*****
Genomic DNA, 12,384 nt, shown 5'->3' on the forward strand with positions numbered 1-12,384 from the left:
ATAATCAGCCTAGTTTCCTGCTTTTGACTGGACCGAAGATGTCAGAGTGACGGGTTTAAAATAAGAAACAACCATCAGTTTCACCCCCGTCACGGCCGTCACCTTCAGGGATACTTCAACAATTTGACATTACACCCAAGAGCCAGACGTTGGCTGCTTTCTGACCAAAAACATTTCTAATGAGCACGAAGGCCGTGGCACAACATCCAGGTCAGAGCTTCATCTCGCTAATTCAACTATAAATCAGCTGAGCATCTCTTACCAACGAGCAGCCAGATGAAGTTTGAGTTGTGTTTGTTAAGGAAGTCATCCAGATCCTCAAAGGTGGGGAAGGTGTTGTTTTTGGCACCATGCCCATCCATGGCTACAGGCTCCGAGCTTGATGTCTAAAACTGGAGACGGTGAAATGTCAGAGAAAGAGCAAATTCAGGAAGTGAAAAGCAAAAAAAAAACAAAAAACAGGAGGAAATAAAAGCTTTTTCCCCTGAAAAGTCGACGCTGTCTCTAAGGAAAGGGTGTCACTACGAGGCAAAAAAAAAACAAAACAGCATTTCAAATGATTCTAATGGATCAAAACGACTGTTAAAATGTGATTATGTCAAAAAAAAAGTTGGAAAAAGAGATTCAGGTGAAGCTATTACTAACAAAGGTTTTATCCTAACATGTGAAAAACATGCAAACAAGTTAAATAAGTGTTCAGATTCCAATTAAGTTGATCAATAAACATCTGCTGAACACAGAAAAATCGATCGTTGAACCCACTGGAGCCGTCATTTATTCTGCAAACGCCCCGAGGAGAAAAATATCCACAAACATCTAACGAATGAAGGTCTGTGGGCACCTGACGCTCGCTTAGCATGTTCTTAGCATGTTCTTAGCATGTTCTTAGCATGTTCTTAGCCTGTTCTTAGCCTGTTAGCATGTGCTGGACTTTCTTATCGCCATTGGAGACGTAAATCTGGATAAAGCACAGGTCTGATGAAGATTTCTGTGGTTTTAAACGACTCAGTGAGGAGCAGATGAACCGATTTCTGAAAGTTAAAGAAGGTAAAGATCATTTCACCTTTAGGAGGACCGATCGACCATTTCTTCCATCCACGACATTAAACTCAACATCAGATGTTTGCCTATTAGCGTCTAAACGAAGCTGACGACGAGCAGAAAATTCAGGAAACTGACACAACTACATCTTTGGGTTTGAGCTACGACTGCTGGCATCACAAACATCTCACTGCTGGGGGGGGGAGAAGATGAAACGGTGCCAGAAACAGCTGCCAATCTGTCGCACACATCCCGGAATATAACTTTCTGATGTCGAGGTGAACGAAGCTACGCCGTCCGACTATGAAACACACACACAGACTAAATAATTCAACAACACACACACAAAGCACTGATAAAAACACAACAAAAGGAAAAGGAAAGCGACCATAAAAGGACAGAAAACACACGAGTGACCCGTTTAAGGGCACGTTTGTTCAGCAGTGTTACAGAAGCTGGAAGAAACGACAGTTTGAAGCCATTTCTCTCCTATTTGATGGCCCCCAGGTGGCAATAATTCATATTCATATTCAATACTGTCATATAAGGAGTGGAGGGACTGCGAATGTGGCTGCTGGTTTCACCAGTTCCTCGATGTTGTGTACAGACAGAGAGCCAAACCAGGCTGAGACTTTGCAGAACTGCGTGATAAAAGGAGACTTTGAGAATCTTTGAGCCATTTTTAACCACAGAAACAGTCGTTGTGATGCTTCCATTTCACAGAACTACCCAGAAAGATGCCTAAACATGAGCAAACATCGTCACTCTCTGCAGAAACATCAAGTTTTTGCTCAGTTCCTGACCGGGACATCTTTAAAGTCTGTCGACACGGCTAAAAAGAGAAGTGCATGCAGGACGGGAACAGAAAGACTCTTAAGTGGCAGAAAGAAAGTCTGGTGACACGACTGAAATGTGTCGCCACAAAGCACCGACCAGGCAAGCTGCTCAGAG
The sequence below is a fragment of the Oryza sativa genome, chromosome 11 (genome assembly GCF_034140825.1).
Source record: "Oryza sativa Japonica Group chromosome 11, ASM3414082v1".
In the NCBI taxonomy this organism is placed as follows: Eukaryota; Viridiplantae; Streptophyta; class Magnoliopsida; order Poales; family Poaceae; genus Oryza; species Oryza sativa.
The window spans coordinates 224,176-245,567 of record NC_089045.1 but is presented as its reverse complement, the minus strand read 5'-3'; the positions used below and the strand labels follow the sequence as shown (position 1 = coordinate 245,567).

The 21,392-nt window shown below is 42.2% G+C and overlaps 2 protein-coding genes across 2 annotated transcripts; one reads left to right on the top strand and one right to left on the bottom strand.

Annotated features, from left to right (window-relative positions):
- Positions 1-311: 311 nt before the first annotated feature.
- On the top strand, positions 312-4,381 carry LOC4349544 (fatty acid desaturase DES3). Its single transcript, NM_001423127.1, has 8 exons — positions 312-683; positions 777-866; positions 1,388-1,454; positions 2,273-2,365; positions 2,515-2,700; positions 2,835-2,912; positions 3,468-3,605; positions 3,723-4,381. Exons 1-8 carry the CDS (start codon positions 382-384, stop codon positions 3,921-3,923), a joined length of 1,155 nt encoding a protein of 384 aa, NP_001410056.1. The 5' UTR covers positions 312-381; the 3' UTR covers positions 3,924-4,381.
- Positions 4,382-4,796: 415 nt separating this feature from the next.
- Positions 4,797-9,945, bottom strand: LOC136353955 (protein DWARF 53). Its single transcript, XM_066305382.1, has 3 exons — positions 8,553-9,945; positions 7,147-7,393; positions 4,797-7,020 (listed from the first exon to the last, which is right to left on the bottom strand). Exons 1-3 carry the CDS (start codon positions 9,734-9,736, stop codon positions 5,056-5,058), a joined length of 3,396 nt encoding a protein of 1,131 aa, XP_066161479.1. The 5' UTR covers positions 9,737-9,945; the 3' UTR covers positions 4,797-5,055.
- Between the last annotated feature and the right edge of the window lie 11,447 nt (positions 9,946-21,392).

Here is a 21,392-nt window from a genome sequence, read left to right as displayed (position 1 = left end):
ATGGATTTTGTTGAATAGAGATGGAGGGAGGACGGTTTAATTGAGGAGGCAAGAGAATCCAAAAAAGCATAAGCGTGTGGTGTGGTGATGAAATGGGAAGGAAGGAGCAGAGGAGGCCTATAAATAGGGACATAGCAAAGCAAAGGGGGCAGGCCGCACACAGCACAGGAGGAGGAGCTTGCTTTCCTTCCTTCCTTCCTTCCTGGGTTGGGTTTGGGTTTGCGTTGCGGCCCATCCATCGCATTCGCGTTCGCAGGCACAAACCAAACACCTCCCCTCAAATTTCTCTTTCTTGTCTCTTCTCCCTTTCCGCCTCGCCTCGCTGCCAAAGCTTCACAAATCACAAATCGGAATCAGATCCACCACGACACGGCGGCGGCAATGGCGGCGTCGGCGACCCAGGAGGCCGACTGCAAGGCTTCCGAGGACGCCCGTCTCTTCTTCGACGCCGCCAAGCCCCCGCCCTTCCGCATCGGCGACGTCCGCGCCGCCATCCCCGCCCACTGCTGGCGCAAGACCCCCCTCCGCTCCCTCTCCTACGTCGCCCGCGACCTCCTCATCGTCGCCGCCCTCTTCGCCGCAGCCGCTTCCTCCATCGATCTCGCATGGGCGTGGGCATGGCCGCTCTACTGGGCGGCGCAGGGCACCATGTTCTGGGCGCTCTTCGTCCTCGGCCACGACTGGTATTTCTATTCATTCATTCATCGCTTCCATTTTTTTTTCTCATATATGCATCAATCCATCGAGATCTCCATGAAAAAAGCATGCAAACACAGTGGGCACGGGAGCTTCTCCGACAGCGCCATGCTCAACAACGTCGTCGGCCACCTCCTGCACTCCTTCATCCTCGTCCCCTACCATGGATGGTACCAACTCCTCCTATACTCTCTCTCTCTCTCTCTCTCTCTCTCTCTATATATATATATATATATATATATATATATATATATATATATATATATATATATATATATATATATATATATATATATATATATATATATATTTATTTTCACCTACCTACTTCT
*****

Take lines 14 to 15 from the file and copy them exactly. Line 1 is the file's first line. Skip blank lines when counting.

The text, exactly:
Here is a 21,392-nt window from a genome sequence, read left to right as displayed (position 1 = left end):
ATGGATTTTGTTGAATAGAGATGGAGGGAGGACGGTTTAATTGAGGAGGCAAGAGAATCCAAAAAAGCATAAGCGTGTGGTGTGGTGATGAAATGGGAAGGAAGGAGCAGAGGAGGCCTATAAATAGGGACATAGCAAAGCAAAGGGGGCAGGCCGCACACAGCACAGGAGGAGGAGCTTGCTTTCCTTCCTTCCTTCCTTCCTGGGTTGGGTTTGGGTTTGCGTTGCGGCCCATCCATCGCATTCGCGTTCGCAGGCACAAACCAAACACCTCCCCTCAAATTTCTCTTTCTTGTCTCTTCTCCCTTTCCGCCTCGCCTCGCTGCCAAAGCTTCACAAATCACAAATCGGAATCAGATCCACCACGACACGGCGGCGGCAATGGCGGCGTCGGCGACCCAGGAGGCCGACTGCAAGGCTTCCGAGGACGCCCGTCTCTTCTTCGACGCCGCCAAGCCCCCGCCCTTCCGCATCGGCGACGTCCGCGCCGCCATCCCCGCCCACTGCTGGCGCAAGACCCCCCTCCGCTCCCTCTCCTACGTCGCCCGCGACCTCCTCATCGTCGCCGCCCTCTTCGCCGCAGCCGCTTCCTCCATCGATCTCGCATGGGCGTGGGCATGGCCGCTCTACTGGGCGGCGCAGGGCACCATGTTCTGGGCGCTCTTCGTCCTCGGCCACGACTGGTATTTCTATTCATTCATTCATCGCTTCCATTTTTTTTTCTCATATATGCATCAATCCATCGAGATCTCCATGAAAAAAGCATGCAAACACAGTGGGCACGGGAGCTTCTCCGACAGCGCCATGCTCAACAACGTCGTCGGCCACCTCCTGCACTCCTTCATCCTCGTCCCCTACCATGGATGGTACCAACTCCTCCTATACTCTCTCTCTCTCTCTCTCTCTCTCTCTCTATATATATATATATATATATATATATATATATATATATATATATATATATATATATATATATATATATATATATATATATATATATATATATTTATTTTCACCTACCTACTTCT